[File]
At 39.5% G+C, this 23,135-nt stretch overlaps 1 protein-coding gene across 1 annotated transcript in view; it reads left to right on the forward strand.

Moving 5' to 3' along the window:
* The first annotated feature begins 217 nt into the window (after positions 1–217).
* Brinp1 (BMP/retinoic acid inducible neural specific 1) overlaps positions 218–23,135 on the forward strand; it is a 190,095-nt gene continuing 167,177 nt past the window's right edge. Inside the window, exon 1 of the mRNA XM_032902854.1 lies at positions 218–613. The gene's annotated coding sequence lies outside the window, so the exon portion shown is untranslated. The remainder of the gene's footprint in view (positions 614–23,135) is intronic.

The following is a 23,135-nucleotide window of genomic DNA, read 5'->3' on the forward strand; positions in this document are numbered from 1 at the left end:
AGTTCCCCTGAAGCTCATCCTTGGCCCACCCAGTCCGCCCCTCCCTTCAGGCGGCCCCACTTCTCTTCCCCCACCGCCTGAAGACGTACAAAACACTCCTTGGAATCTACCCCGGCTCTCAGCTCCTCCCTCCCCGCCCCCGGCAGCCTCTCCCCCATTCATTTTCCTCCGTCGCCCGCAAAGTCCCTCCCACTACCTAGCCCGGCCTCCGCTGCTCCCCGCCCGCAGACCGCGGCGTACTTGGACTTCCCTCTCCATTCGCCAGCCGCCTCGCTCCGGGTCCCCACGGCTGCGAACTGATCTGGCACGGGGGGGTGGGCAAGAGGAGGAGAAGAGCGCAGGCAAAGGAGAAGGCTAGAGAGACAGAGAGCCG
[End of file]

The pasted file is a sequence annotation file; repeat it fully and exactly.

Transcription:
At 39.5% G+C, this 23,135-nt stretch overlaps 1 protein-coding gene across 1 annotated transcript in view; it reads left to right on the forward strand.

Moving 5' to 3' along the window:
* The first annotated feature begins 217 nt into the window (after positions 1–217).
* Brinp1 (BMP/retinoic acid inducible neural specific 1) overlaps positions 218–23,135 on the forward strand; it is a 190,095-nt gene continuing 167,177 nt past the window's right edge. Inside the window, exon 1 of the mRNA XM_032902854.1 lies at positions 218–613. The gene's annotated coding sequence lies outside the window, so the exon portion shown is untranslated. The remainder of the gene's footprint in view (positions 614–23,135) is intronic.

The following is a 23,135-nucleotide window of genomic DNA, read 5'->3' on the forward strand; positions in this document are numbered from 1 at the left end:
AGTTCCCCTGAAGCTCATCCTTGGCCCACCCAGTCCGCCCCTCCCTTCAGGCGGCCCCACTTCTCTTCCCCCACCGCCTGAAGACGTACAAAACACTCCTTGGAATCTACCCCGGCTCTCAGCTCCTCCCTCCCCGCCCCCGGCAGCCTCTCCCCCATTCATTTTCCTCCGTCGCCCGCAAAGTCCCTCCCACTACCTAGCCCGGCCTCCGCTGCTCCCCGCCCGCAGACCGCGGCGTACTTGGACTTCCCTCTCCATTCGCCAGCCGCCTCGCTCCGGGTCCCCACGGCTGCGAACTGATCTGGCACGGGGGGGTGGGCAAGAGGAGGAGAAGAGCGCAGGCAAAGGAGAAGGCTAGAGAGACAGAGAGCCG